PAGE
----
Decades later, telling it to the camera, all of these victims still quake with anger and pain, furiously signing their accounts of traumatic experiences while actors Jamey Sheridan, Chris Cooper, Ethan Hawke and John Slattery provide voiceover translation. Listening to the stories unfold, over years, one’s initial horror and revulsion turns to frustration and outrage, as the men recount their futile attempts to seek justice in a closed world that is seemingly in total denial on every level—from parents (“You can’t say that about a priest—a priest would never do that”) to police and district attorneys who can’t seem to find a charge that will stick, to the various strata of the Catholic Church, which keeps passing the buck, all the way up to the Vatican.

What’s stunning and sobering is the breadth and depth of the Church’s conspiracy of silence. It emanates from a Pope who apparently can’t take action for fear of igniting devastating scandal, and reaches all the way back down to the grassroots—to the priests and nuns who paid visits to Gary Smith’s home, where they badgered, cajoled and confused the boy into retracting his charges against Father Murphy. It is at the moment that Smith relates this anecdote that the cover-up begins to equal the ghastliness of the original crime.

Just as disturbing is what Gibney finds when he looks beyond Milwaukee, at strikingly similar patterns of serial abuse everywhere from Boston to Verona, Italy, to Dublin, Ireland—where it took the arrest and conviction of Father Tony Walsh on charges of serial pedophilia for the Vatican to officially (and publicly) acknowledge his crimes. It’s just one instance, among many, where the Vatican appeared to be guiltily looking the other way. But as this film increasingly turns its attention to the inner workings at St. Peter’s, we are reminded that when it comes to dirty, cold-blooded politics, the highest offices of the world’s most powerful church make the Nixon Watergate White House look like pretty small potatoes.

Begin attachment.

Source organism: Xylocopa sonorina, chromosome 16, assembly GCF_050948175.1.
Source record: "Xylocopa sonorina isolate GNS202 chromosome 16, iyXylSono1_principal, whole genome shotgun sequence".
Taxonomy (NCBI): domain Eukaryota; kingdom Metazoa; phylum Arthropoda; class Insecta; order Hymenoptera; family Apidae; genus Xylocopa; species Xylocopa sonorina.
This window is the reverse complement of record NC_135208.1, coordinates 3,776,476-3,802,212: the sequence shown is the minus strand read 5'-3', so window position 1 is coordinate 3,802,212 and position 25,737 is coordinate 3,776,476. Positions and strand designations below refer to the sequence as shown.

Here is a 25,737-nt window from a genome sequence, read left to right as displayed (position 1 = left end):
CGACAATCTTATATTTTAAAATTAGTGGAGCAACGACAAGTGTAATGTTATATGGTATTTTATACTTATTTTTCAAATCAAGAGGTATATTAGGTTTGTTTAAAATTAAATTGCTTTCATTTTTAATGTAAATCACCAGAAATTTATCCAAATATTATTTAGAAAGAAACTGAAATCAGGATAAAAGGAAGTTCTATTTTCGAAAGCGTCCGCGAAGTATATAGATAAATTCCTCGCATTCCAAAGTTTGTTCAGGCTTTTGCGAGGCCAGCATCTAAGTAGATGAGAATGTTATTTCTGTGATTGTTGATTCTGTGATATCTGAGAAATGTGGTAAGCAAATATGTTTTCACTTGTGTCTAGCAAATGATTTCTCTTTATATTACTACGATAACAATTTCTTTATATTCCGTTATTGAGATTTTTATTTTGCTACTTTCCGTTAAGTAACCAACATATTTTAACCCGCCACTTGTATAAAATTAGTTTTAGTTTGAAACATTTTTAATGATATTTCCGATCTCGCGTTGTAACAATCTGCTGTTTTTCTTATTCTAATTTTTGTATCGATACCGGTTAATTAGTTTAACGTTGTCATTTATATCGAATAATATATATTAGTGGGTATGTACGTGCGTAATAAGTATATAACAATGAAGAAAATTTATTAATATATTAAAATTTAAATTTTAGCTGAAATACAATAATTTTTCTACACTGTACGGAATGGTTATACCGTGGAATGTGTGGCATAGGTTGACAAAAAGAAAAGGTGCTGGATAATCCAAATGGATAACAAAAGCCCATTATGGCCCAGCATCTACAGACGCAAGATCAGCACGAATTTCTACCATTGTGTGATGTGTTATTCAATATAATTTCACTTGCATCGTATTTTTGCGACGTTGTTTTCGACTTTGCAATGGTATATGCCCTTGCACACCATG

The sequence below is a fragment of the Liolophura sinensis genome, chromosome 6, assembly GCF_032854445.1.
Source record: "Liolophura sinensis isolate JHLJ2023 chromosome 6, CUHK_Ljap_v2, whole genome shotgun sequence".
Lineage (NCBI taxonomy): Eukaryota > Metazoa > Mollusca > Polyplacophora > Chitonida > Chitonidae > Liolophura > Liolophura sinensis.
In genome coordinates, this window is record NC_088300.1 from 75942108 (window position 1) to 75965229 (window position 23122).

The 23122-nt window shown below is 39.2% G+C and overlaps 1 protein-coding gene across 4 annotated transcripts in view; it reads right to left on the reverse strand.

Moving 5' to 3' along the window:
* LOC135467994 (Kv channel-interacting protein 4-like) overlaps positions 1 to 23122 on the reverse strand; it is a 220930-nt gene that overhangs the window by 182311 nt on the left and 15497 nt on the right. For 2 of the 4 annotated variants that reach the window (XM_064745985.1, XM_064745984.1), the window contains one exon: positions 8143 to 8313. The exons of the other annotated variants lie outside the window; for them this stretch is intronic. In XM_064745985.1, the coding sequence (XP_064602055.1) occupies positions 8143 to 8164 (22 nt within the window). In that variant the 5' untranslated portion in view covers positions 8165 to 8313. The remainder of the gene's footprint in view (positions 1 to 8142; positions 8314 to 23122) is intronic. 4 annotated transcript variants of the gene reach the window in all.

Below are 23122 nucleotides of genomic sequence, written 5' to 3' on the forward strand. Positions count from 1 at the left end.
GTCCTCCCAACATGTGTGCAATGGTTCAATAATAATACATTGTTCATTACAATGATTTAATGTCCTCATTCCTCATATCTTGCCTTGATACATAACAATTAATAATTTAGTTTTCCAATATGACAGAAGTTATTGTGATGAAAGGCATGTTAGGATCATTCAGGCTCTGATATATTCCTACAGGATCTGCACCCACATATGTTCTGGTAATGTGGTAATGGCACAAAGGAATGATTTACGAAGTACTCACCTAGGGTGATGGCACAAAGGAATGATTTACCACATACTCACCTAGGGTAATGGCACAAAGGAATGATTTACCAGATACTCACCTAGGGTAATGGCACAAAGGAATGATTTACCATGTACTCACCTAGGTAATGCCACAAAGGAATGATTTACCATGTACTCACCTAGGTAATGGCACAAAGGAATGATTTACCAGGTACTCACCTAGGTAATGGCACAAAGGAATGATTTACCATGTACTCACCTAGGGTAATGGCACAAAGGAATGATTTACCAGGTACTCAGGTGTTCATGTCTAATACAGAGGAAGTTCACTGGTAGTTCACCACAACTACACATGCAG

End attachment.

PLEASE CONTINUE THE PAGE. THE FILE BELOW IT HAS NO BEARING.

For all its potency as an exposé, Mea Maxima Culpa might have felt unrelievedly grim and depressing if it didn’t also document the way in which the four St. John’s victims and others like them have channeled their anger into a resolve to go out and grab the justice they’ve deserved. Whether handing out flyers denouncing Father Murphy on the streets, or cathartically confronting him at his home, decades later, or bringing suit against the Vatican and Pope Benedict XVI, these men, who’ve literally suffered in silence, have finally found a way to let their pain and heartache empower them. They have been heard. In that way, this film does not just enlighten. It inspires.